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any preparations for the voyage. Parr addressed an indignant letter on the subject to Windham, then secretary at war, and, assisted by others, sent after Gerrald money, books, and personal necessaries; he also took under his protection Gerrald's son. Touching letters written at this period bear witness to the affection which existed between Parr and his former pupil (Parr, Works, i. 453–5).

Gerrald reached Sydney, New South Wales, on 5 Nov. 1795, in very weak health, and was received by friends who had suffered in the same cause. Among these was Margarot, against whom accusations had been made by his companions, and from whom Gerrald soon separated. He was permitted by the governor of the settlement to purchase a small house and garden. Five months after his arrival (16 March 1796) he died of consumption, aged 33. Gerrald's name appears on the obelisk (‘The Martyrs' Monument’) erected on Calton Hill, Edinburgh, in 1844, to commemorate the struggle for parliamentary reform.

[Howell's State Trials, xxiii. 803–1011, 1411–1414; Parl. Hist. xxx. 1298, 1449, 1486, xxxi. 54, 263, xxxiii. 617; Adolphus's History, v. 532–41; Lives and Trials of the Reformers, 1836, pt. i.; Memoirs and Trials of the Political Martyrs of Scotland persecuted during 1793 and 1794, Edinburgh, 1837; An Examination of the Trials for sedition which have hitherto occurred in Scotland, by the late Lord Cockburn (posthumously published 1888); Johnstone's Memoir of Dr. Parr prefixed to his Works, i. 448–57; Rogers's Monuments and Monumental Inscriptions, i. 92.]

J. M. S.

GERVASEof Canterbury (Gervasius Dorobornensis) (fl. 1188), chronicler, was born, apparently of a Kentish family, about 1141. As he had a brother Thomas in his monastery, who is conjectured to be identical with one Thomas of Maidstone, we have a possible clue to his birthplace; but the information is too imperfect to warrant more than an hypothesis. Gervase became a monk of Christ Church, Canterbury, on the first Saturday in Lent, 16 Feb. 1163 (Hist. Works, i. 173). The new archbishop, Thomas Becket, received his profession, and it was he who conferred holy orders upon him (p. 231). Dom Brial's statement (Recueil des Historiens de France, xvii. præf. pp. xi, xii, 1818) that Gervase was prior of St. Ceneri before he went to Canterbury is impossible on chronological grounds. Of his earlier years in the monastery nothing is recorded beyond an incidental notice (ii. 396) of his presence at the archbishop's burial on the morrow of his murder, 30 Dec. 1170. Thenceforward his works contain more and more information as to the events connected with his church and monastery, which he seems never to have quitted for any length of time. He gives, for instance, a minute account of the burning of the cathedral, 5 Sept. 1174 (i. 1–6), though this record is apparently not quite contemporary, since it is probable that he did not begin writing until 1185; and he takes an active interest in the disputes of his monastery, which continued in an acute form until long after the election of Archbishop Baldwin in December 1184. His writings are of great interest for the history of the important religious body to which he belonged. ‘He writes throughout as the champion of the cathedral convent against the whole world, and especially against the archbishop, wherever the interests of the archbishop and convent are opposed. Where there is no such opposition he is willing to act and write as the archbishop's champion, and his interest is never more vivid or his argument stronger than where the rights of the archbishop and convent are identical’ (Stubbs, i. pref. p. xvi).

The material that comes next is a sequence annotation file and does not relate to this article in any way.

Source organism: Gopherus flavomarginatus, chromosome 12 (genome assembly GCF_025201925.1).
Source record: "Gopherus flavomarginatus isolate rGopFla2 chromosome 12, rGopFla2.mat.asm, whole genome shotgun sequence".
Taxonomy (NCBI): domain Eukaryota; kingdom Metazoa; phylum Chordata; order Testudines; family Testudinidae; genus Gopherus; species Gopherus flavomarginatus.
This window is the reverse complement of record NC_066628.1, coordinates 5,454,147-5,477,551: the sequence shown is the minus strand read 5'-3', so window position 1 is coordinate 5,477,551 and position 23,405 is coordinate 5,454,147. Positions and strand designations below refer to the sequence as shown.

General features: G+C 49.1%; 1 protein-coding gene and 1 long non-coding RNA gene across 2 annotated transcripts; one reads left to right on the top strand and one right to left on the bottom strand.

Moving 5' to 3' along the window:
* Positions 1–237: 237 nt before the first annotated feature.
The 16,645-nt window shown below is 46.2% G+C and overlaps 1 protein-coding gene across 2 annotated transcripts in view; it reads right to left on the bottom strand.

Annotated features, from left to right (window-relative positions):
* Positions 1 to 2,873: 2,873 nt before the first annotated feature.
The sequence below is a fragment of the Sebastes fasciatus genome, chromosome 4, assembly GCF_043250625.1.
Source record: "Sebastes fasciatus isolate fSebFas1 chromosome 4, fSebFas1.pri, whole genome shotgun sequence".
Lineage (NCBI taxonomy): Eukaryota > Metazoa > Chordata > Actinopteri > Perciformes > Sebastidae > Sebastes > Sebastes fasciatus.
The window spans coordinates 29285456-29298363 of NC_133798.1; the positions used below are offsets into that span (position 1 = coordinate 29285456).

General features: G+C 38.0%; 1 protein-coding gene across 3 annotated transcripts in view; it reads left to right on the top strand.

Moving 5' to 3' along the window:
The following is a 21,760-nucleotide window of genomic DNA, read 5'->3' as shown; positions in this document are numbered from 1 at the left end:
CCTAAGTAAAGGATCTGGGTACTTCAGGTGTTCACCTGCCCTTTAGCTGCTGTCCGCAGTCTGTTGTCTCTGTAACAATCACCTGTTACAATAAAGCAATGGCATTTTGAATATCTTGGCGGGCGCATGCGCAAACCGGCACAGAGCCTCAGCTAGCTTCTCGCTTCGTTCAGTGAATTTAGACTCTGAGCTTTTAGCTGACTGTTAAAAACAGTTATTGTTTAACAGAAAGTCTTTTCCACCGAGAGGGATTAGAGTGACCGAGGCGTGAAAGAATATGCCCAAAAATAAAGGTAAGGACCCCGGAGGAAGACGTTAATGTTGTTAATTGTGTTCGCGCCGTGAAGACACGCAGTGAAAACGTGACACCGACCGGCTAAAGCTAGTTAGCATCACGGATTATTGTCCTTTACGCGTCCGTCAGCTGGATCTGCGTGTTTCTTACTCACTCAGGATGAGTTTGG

The earliest controversy in which Gervase appears to have been personally concerned was one between the archbishop and the abbot of St. Augustine's, Canterbury, which lasted from 1179 to 1183, and on which he wrote two ‘imaginationes’ or statements of the case (i. 68–83). These have the look, however, rather of exercises than of statements drawn up for use in the contest. The same criticism applies also, though with not so high a degree of probability, to a set of tracts or statements prefixed to Gervase's ‘Chronicle’ (i. 32–68), which relate to the disputes between Archbishop Baldwin and the monastery of Christ Church (1185–91). There are several traces of his personal action in the affair, and on one occasion, in December 1186, he was sent with other monks to announce to the archbishop the appeal of the monastery to Rome (i. 343 f.). It is further possible that he was in part the author of some of the letters drawn up on behalf of his monastery, and printed by Bishop Stubbs in his collection of ‘Epistolæ Cantuarienses’ (Chronicles and Memorials of the Reign of Richard I, vol. ii. Rolls Series, 1865). The relation of the smaller tracts to the Chronicle which follows them, as well as of the Chronicle to the life of St. Thomas by Herbert of Bosham, furnishes a satisfactory argument for fixing 1188 as the date at which Gervase began the composition of the larger work. That opens at the accession of Henry I (1100), and was continued apparently year by year until 1199. The materials for its earlier portions are chiefly derived from Henry of Huntingdon and Florence of Worcester—of the latter